A look at what’s happening around the majors on Wednesday:
Angels two-way star Shohei Ohtani (3-1, 2.58 ERA) is expected to become the second player and first since Babe Ruth to start on the mound and hit in the top half of the batting order in the Bronx.
Ohtani has looked plenty comfortable at the plate in New York this week, hitting a home run Monday night and then connecting for two more homers Tuesday night, giving him a major league-leading 28.
This will be Ohtani’s first pitching appearance at Yankee Stadium and his career-high 12th pitching start this season. He’ll oppose Yankees righty Domingo Germán (4-5, 4.32 ERA).
Ruth batted third in his final game on the mound on Oct. 1, 1933. The Bambino homered and threw a 12-hit complete game with three walks and no strikeouts, leading the Yankees over the Boston Red Sox 6-5.
Kyle Schwarber tries to extend his amazing string of longballs after launching another leadoff shot in Washington.
Schwarber hit his 12th home run in 10 games Tuesday night, connecting on the first pitch of the game from Tampa Bay’s Rich Hill. Schwarber tied Albert Belle in 1995 for the most over that span since at least 1901.
Schwarber hit his major league-leading seventh leadoff home run, all in June. His 16 home runs this month are the second most in any June behind Sammy Sosa’s 20 in 1998.
He has 16 home runs in 18 games since being moved into the leadoff spot in the Nationals’ batting order on June 8.
Schwarber has 25 home runs overall in his first season with the Nationals.
Mariners pitcher Héctor Santiago is appealing his 10-game suspension after becoming the first player penalized under Major League Baseball’s crackdown on grip-enhancing foreign substances.
MLB announced the ban on Tuesday, two days after Santiago was ejected from a game at the Chicago White Sox. He also was fined an undisclosed amount.
Seattle manager Scott Servais insists there was no foreign substance on Santiago’s glove, claiming it was just rosin.
Santiago, a 33-year-old left-hander, is in his 10th major league season, his first with the Mariners. He is 1-1 with a 2.65 ERA in nine games.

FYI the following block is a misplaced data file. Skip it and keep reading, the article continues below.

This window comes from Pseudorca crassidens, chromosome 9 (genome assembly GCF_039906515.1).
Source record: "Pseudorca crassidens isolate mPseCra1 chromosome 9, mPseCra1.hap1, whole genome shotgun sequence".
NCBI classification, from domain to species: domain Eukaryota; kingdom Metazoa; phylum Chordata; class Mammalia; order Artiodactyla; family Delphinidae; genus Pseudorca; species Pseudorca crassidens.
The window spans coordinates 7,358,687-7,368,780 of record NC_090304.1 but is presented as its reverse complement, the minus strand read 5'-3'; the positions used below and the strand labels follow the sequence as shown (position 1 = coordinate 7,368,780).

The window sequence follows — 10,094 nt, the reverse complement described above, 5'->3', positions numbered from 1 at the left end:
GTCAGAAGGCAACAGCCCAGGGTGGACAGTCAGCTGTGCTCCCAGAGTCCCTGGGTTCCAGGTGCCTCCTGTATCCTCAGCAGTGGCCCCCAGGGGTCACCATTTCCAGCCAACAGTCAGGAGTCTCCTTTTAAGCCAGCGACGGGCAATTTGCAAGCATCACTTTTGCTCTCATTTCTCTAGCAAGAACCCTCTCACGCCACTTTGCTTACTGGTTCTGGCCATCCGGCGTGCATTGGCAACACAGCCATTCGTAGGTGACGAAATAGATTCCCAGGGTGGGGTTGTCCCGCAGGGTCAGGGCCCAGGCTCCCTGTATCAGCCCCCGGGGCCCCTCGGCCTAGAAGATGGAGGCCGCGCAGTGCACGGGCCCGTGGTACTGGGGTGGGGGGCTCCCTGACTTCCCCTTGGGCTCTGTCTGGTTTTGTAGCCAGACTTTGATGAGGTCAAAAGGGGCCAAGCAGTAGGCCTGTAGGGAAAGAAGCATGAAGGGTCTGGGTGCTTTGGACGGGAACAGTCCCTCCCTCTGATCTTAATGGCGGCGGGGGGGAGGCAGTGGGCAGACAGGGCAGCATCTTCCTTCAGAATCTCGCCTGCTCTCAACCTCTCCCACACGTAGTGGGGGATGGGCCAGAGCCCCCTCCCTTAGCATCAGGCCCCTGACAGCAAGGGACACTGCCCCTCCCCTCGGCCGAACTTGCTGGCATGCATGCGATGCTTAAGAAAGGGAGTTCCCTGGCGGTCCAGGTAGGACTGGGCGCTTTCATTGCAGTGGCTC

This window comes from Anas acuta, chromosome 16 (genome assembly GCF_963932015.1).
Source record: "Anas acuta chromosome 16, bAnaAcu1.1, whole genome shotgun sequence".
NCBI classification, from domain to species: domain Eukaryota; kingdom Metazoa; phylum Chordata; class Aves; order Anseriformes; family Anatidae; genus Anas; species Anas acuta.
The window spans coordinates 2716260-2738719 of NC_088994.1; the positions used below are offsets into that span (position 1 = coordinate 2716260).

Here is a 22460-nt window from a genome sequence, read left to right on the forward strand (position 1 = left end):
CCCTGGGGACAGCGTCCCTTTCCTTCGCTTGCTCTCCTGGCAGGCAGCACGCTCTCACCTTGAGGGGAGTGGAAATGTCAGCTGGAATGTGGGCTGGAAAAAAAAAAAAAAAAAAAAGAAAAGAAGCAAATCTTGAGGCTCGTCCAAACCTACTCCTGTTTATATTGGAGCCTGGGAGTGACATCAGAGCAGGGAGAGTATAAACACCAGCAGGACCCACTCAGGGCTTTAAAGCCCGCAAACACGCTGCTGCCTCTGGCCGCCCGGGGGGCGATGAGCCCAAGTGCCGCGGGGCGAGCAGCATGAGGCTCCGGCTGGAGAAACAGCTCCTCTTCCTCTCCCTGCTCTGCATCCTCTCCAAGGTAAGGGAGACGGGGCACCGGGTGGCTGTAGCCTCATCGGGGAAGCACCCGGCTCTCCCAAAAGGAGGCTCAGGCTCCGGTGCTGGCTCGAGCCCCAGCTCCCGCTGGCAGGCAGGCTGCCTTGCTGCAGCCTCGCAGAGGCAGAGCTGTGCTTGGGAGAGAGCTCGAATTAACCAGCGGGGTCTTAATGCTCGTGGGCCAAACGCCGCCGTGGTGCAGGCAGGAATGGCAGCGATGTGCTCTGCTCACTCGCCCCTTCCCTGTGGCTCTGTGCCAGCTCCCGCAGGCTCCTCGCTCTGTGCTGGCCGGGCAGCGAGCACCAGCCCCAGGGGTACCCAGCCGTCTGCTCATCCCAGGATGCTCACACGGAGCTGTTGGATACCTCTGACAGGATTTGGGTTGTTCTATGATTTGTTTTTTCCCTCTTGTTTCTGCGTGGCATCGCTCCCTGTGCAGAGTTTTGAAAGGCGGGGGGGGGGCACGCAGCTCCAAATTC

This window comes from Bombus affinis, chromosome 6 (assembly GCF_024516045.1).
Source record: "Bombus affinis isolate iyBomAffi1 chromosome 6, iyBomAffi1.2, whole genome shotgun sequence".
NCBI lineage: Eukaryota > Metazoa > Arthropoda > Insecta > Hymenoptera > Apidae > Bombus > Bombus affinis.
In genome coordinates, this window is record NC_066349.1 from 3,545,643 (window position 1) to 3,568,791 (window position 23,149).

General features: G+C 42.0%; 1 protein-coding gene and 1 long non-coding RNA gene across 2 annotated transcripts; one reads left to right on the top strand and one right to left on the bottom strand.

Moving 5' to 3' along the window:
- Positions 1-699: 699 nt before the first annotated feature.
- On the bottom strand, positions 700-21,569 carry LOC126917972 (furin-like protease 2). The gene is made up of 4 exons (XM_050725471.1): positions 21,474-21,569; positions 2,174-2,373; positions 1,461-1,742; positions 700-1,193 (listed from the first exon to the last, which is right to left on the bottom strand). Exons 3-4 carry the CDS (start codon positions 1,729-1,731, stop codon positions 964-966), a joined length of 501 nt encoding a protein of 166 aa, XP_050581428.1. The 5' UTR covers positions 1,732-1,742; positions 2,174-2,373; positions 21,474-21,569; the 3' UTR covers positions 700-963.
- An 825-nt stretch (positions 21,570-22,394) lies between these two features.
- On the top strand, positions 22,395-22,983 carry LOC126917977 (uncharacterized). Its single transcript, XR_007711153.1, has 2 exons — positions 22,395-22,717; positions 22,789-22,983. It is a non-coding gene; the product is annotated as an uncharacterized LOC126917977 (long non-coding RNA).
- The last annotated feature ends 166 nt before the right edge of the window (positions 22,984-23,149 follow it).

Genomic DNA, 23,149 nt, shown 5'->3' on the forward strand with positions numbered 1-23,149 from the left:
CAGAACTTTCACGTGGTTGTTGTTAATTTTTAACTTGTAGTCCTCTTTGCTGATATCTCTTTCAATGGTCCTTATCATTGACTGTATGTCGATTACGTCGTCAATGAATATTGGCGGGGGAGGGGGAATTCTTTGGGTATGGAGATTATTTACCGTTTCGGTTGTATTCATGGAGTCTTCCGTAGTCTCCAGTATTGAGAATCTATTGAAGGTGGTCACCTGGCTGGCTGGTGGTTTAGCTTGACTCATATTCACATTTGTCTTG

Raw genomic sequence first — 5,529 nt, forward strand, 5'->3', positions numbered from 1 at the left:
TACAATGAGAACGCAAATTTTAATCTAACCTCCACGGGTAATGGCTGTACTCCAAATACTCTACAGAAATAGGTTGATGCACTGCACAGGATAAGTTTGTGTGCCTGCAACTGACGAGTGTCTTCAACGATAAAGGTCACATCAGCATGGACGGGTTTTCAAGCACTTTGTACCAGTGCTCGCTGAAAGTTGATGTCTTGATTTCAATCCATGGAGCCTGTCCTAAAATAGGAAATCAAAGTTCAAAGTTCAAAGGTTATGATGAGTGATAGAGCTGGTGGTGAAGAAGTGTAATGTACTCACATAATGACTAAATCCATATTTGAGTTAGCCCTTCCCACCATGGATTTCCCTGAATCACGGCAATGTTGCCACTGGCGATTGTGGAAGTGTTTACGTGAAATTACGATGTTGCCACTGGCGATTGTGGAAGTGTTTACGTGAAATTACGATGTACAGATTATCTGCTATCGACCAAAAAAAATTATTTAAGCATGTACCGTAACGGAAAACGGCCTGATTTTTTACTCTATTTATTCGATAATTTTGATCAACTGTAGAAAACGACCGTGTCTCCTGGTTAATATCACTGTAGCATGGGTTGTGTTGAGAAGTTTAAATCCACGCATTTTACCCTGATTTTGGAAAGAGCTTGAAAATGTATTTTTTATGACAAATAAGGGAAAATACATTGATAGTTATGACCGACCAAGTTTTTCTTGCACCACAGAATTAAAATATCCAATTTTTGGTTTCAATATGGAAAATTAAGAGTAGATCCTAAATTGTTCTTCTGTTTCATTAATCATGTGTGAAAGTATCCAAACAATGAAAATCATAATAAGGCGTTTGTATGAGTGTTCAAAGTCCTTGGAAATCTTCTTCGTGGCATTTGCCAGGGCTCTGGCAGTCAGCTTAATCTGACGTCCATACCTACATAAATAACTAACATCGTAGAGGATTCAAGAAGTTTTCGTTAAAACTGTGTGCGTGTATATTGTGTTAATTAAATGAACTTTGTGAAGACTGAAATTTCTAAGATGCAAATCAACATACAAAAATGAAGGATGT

If the suspension is upheld, Seattle will not be allowed to fill Santiago’s spot on its 26-man roster roster and must play a man short while the penalty is served.
DEAL ’EM UP
The Toronto Blue Jays got busy a month before the trade deadline, acquiring injured outfielder Corey Dickerson and reliever Adam Cimber from Miami. The Marlins got infielder Joe Panik and minor league reliever Andrew McInvale.
Toronto is third in the AL East, Miami is last in the NL East. The trade deadline is July 30.
Dickerson is sidelined with a bruised left foot and is expected to be in a walking boot for at least two more weeks. He is batting .260 with two homers and 14 RBIs.
“He’s going to be a good addition,” Blue Jays manager Charlie Montoyo said. “We have a right-handed lineup, and to add him to the lineup, a left-handed bat like that, it’s going to help us a lot.”
Montoyo is familiar with Dickerson from their time together in Tampa Bay. Dickerson was an All-Star for the Rays in 2017, when Montoyo was a bench coach.
Cimber, a side-arming right-hander, has a 2.88 ERA in 33 games.
Orioles right-hander Matt Harvey is 0-8 with a 10.46 ERA in his last 10 starts.
Harvey (3-9, 7.54) is pitching for his fifth team in four seasons. The 32-year-old former Mets star next starts at Houston, with Luis García (6-4, 2.83) pitching for the Astros.
ON THE MEND
White Sox center fielder Luis Robert is ramping up his level of baseball activities at the team’s complex in Arizona after moving into a new phase in his recovery from a torn right hip flexor.
The possible return of Robert and Eloy Jiménez, another outfielder who ruptured his left pectoral tendon during spring training, likely will affect how the AL Central leaders handle the July 30 trade deadline.
Robert, who finished second in the 2020 AL Rookie of the Year race, hasn’t played since May 2. He could be cleared for a minor league rehab assignment in approximately four weeks, but there is no timetable for his return to the majors.